Click to play video Terry Greene Sterling on the people in her book 'Illegal: Life and Death in Arizona's Immigration War Zone'

Recent Blog Entries

Thanks, South Central, for celebrating diversity, for uniting us instead of dividing us.
Up now on The Daily Beast, a travel story about my trip north of the Arctic Circle this January, to see things before they change.  
Mar 23 Arizona Immigration-Law Backer Woos Mexico
Many American Hispanics and Mexicans in Mexico see Arizona as a racist state, thanks to SB 1070.
Mar 18 Pew: Crossing border illegally more than once drives uptick in federal immigration crime
In 1992, 12 percent of sentenced federal offenders were unauthorized immigrants, the Pew Center reports today. Ten years later, 48 percent of sentenced federal offenders were unauthorized immigrants. The reason for the uptick:  more unauthorized immigrants who were caught crossing the border more than once have been sentenced to hard time – two years on […]
Dec 06 Luis Gutierrez, Immigration Reform and the Demographic Tsunami
Rep. Luis Gutierrez on 2014 immigration reform: “It will not be perfect, and it may not even be pretty.”
Nov 22 Shattered Dreams: Jan Brewer’s Arizona fails to investigate 6000 cases of child abuse
I’m not saying Juana could have prevented the massive CPS negligence, but with her education, heart and work ethic, she would have improved the culture at CPS, and would have helped the fragile, abused children who crossed her path.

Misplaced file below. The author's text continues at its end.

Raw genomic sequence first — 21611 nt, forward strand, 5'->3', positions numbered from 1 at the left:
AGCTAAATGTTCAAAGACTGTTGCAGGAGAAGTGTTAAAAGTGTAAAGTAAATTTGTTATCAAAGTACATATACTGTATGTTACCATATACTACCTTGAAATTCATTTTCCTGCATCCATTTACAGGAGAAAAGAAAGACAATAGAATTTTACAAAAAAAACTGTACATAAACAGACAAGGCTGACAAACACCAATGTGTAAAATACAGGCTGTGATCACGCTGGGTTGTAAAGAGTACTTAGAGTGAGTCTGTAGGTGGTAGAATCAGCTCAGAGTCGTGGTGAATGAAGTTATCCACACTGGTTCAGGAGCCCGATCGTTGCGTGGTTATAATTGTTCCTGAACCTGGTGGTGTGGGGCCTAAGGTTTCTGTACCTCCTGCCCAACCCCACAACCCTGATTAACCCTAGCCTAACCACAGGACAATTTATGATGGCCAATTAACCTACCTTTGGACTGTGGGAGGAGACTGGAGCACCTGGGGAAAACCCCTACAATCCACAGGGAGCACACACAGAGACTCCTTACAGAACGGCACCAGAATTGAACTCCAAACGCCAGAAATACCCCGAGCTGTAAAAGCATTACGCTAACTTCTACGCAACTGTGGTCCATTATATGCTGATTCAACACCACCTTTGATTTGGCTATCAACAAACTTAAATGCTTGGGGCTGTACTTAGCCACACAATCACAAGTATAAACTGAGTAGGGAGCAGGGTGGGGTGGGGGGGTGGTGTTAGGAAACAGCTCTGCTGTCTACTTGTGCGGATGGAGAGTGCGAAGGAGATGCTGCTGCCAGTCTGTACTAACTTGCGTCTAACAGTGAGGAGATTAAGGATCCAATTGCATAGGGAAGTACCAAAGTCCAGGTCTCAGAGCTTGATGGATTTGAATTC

Mental illness and guns
Mental illness and guns

Here’s the problem with crazy  people over 18, like Jared Loughner,  James Holmes, or Adam Lanza, who slaughtered 20 kids and six adults  in Newtown, Connecticut.

They are so crazy they don’t think they’re crazy.

And neither does the law, necessarily.

For years, states have tried to honor the rights of people who don’t want to be treated for their mental illness, so unless adults ask for help, or prove to be a danger to themselves or others, they don’t have to be on meds.

Read Pete Earley’s book, Crazy. The father of a mentally-ill son, Earley chronicles his efforts to get his son committed, so he could get help. His son, of course, did not want help because he did not understand he was mentally ill. Earley tells about one incident when his son is seeing messages and patterns in a magazine as an emergency-room doctor signs his release papers.

What Earley  learned, painfully and repetitively,  is that he could not demonstrate that his adult son was a danger to himself or others until his son committed a crime.  Most mentally ill people who commit crimes tend to commit inconsequential crimes. In Earley’s son’s case, it was a burglary in which he spent hours in a stranger’s bathtub.

In the case of Loughner and Holmes and Lanza, though, the crimes were atypically horrific.

But anyone with a mentally ill adult child will tell you getting treatment for these  people  is often legally impossible — until it’s too late.